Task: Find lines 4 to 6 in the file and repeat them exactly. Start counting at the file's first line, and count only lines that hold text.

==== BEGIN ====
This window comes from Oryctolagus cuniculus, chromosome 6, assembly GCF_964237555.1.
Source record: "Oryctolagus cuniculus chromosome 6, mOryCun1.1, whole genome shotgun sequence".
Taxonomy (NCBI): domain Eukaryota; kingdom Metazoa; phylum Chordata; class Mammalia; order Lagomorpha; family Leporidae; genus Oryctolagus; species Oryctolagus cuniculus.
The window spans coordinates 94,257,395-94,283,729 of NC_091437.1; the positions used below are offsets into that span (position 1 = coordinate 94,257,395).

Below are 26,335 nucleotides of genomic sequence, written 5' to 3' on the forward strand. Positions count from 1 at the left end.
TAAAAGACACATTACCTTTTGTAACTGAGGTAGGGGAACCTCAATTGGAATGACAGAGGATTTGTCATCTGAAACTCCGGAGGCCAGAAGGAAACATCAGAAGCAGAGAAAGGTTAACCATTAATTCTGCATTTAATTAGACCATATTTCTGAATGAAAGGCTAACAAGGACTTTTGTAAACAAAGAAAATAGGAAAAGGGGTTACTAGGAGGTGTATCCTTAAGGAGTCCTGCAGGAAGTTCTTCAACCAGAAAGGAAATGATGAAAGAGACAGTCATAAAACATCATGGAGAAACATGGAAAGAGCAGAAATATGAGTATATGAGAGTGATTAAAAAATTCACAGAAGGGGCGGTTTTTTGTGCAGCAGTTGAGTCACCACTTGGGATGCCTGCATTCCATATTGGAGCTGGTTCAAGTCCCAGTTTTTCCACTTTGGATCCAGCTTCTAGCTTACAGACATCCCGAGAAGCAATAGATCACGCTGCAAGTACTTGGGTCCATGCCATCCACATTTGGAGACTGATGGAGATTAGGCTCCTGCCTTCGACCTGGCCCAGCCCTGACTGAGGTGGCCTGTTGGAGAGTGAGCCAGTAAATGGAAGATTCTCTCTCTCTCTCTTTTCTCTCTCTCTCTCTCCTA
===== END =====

The window spans coordinates 94,257,395-94,283,729 of NC_091437.1; the positions used below are offsets into that span (position 1 = coordinate 94,257,395).

Below are 26,335 nucleotides of genomic sequence, written 5' to 3' on the forward strand. Positions count from 1 at the left end.
TAAAAGACACATTACCTTTTGTAACTGAGGTAGGGGAACCTCAATTGGAATGACAGAGGATTTGTCATCTGAAACTCCGGAGGCCAGAAGGAAACATCAGAAGCAGAGAAAGGTTAACCATTAATTCTGCATTTAATTAGACCATATTTCTGAATGAAAGGCTAACAAGGACTTTTGTAAACAAAGAAAATAGGAAAAGGGGTTACTAGGAGGTGTATCCTTAAGGAGTCCTGCAGGAAGTTCTTCAACCAGAAAGGAAATGATGAAAGAGACAGTCATAAAACATCATGGAGAAACATGGAAAGAGCAGAAATATGAGTATATGAGAGTGATTAAAAAATTCACAGAAGGGGCGGTTTTTTGTGCAGCAGTTGAGTCACCACTTGGGATGCCTGCATTCCATATTGGAGCTGGTTCAAGTCCCAGTTTTTCCACTTTGGATCCAGCTTCTAGCTTACAGACATCCCGAGAAGCAATAGATCACGCTGCAAGTACTTGGGTCCATGCCATCCACATTTGGAGACTGATGGAGATTAGGCTCCTGCCTTCGACCTGGCCCAGCCCTGACTGAGGTGGCCTGTTGGAGAGTGAGCCAGTAAATGGAAGATTCTCTCTCTCTCTCTTTTCTCTCTCTCTCTCTCCTA